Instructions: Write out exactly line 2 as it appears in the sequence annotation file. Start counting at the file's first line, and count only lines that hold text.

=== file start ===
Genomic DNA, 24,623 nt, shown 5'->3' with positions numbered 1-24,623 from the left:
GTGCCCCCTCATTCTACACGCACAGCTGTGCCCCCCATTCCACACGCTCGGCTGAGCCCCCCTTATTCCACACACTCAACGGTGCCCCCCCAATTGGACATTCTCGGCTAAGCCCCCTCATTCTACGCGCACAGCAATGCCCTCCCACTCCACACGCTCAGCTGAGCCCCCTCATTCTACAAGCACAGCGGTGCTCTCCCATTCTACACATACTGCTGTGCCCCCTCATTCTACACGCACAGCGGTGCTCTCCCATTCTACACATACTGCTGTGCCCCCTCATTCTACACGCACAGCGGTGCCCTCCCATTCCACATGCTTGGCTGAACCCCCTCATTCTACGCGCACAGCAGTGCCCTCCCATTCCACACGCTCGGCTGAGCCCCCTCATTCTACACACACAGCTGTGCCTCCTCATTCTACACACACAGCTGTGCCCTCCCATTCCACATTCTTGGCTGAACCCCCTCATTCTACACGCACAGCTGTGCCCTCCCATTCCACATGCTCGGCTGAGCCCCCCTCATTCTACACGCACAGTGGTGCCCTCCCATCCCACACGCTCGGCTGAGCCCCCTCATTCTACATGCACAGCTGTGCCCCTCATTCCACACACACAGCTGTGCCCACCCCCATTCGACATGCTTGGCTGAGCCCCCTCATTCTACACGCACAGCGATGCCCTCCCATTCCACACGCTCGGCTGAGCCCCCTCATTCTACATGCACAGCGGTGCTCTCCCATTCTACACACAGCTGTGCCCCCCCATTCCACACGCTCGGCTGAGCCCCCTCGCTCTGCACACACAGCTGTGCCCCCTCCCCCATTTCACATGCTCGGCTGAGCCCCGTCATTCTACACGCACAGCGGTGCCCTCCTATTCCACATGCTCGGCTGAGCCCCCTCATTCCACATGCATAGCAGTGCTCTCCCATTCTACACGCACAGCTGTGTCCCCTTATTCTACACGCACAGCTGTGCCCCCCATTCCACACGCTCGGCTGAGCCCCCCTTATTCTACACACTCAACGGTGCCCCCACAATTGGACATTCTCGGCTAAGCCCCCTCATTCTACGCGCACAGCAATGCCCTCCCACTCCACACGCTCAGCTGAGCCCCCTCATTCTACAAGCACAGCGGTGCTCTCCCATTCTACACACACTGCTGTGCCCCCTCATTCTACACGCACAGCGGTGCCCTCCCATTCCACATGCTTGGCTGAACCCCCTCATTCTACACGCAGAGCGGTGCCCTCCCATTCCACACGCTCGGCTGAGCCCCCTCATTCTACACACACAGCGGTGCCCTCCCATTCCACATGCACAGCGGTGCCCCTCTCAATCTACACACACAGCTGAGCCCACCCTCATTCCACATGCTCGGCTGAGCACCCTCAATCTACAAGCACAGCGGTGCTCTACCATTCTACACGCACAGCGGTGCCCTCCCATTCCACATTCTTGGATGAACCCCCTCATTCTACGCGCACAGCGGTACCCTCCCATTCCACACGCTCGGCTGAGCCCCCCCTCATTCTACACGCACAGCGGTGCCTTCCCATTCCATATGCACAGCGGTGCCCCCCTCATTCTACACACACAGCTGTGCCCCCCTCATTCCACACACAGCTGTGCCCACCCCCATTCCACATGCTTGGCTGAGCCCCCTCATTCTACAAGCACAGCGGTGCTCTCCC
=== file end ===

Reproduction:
GTGCCCCCTCATTCTACACGCACAGCTGTGCCCCCCATTCCACACGCTCGGCTGAGCCCCCCTTATTCCACACACTCAACGGTGCCCCCCCAATTGGACATTCTCGGCTAAGCCCCCTCATTCTACGCGCACAGCAATGCCCTCCCACTCCACACGCTCAGCTGAGCCCCCTCATTCTACAAGCACAGCGGTGCTCTCCCATTCTACACATACTGCTGTGCCCCCTCATTCTACACGCACAGCGGTGCTCTCCCATTCTACACATACTGCTGTGCCCCCTCATTCTACACGCACAGCGGTGCCCTCCCATTCCACATGCTTGGCTGAACCCCCTCATTCTACGCGCACAGCAGTGCCCTCCCATTCCACACGCTCGGCTGAGCCCCCTCATTCTACACACACAGCTGTGCCTCCTCATTCTACACACACAGCTGTGCCCTCCCATTCCACATTCTTGGCTGAACCCCCTCATTCTACACGCACAGCTGTGCCCTCCCATTCCACATGCTCGGCTGAGCCCCCCTCATTCTACACGCACAGTGGTGCCCTCCCATCCCACACGCTCGGCTGAGCCCCCTCATTCTACATGCACAGCTGTGCCCCTCATTCCACACACACAGCTGTGCCCACCCCCATTCGACATGCTTGGCTGAGCCCCCTCATTCTACACGCACAGCGATGCCCTCCCATTCCACACGCTCGGCTGAGCCCCCTCATTCTACATGCACAGCGGTGCTCTCCCATTCTACACACAGCTGTGCCCCCCCATTCCACACGCTCGGCTGAGCCCCCTCGCTCTGCACACACAGCTGTGCCCCCTCCCCCATTTCACATGCTCGGCTGAGCCCCGTCATTCTACACGCACAGCGGTGCCCTCCTATTCCACATGCTCGGCTGAGCCCCCTCATTCCACATGCATAGCAGTGCTCTCCCATTCTACACGCACAGCTGTGTCCCCTTATTCTACACGCACAGCTGTGCCCCCCATTCCACACGCTCGGCTGAGCCCCCCTTATTCTACACACTCAACGGTGCCCCCACAATTGGACATTCTCGGCTAAGCCCCCTCATTCTACGCGCACAGCAATGCCCTCCCACTCCACACGCTCAGCTGAGCCCCCTCATTCTACAAGCACAGCGGTGCTCTCCCATTCTACACACACTGCTGTGCCCCCTCATTCTACACGCACAGCGGTGCCCTCCCATTCCACATGCTTGGCTGAACCCCCTCATTCTACACGCAGAGCGGTGCCCTCCCATTCCACACGCTCGGCTGAGCCCCCTCATTCTACACACACAGCGGTGCCCTCCCATTCCACATGCACAGCGGTGCCCCTCTCAATCTACACACACAGCTGAGCCCACCCTCATTCCACATGCTCGGCTGAGCACCCTCAATCTACAAGCACAGCGGTGCTCTACCATTCTACACGCACAGCGGTGCCCTCCCATTCCACATTCTTGGATGAACCCCCTCATTCTACGCGCACAGCGGTACCCTCCCATTCCACACGCTCGGCTGAGCCCCCCCTCATTCTACACGCACAGCGGTGCCTTCCCATTCCATATGCACAGCGGTGCCCCCCTCATTCTACACACACAGCTGTGCCCCCCTCATTCCACACACAGCTGTGCCCACCCCCATTCCACATGCTTGGCTGAGCCCCCTCATTCTACAAGCACAGCGGTGCTCTCCC